Much of the history of Martinique is tied to the production of sugar. The “white gold” was once so valuable that France was willing to cede its claims to Canada in order to regain Martinique and nearby Guadeloupe. Fields of sugar cane are still an inescapable part of the landscape, but the number of sugar mills has declined from its peak, when more than 400 were located throughout the island.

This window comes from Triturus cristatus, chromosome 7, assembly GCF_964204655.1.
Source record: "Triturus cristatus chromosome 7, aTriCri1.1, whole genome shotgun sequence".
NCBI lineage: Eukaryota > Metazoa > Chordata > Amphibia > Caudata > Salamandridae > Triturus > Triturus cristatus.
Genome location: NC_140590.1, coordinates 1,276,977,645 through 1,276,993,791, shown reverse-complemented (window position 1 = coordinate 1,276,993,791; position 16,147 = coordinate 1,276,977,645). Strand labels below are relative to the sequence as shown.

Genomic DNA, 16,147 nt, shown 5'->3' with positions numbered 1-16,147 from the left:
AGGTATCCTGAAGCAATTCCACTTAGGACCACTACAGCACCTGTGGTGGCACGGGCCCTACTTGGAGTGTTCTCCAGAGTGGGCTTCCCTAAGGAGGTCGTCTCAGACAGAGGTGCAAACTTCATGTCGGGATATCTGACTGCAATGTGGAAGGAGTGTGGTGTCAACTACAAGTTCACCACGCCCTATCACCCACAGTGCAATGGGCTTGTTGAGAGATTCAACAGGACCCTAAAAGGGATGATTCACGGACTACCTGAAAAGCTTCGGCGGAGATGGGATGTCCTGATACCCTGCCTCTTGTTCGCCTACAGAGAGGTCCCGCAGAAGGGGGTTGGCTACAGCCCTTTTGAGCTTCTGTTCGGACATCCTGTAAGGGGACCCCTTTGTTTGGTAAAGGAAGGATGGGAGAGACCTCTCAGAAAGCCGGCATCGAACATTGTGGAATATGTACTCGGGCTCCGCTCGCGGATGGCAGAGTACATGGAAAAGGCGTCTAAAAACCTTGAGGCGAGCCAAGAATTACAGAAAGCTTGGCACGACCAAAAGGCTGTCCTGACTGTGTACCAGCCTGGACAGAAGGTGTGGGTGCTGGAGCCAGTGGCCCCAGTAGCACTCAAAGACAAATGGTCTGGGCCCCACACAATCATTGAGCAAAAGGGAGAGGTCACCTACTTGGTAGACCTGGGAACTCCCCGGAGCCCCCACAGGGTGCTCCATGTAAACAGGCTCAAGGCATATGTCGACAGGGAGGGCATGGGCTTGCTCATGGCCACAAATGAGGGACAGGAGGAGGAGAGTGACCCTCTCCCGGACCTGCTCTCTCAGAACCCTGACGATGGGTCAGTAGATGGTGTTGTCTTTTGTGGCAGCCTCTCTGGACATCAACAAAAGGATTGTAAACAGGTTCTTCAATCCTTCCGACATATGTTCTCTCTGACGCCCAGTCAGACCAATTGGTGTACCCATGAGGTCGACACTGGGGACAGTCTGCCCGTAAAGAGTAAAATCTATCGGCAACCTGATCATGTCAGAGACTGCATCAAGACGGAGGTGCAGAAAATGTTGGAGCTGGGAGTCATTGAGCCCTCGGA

Martinique’s fascinating history meets the latest eco-tourism trends at a sugar mill in the north of the island. Habitation Céron, a 17th-century plantation, has been reborn as a museum, a cacao plantation, and a fine organic restaurant. Owner Laurence Marraud-Desgrottes has lovingly restored many of the buildings and created walking trails through the forested grounds. The various plant species are labeled with botanical information though one specimen requires no introduction. The majestic 300-year-old zamana tree is a local celebrity and has won the People’s Choice Award in France’s 2016 Arbre de l’année (Tree of the Year) competition. Marraud-Desgrottes has also turned her hand to cultivating premium cacao, and after seeing the shrubs with their yellow and orange pods, you can purchase a taste of Martinique to bring home in the form of pure, raw cacao.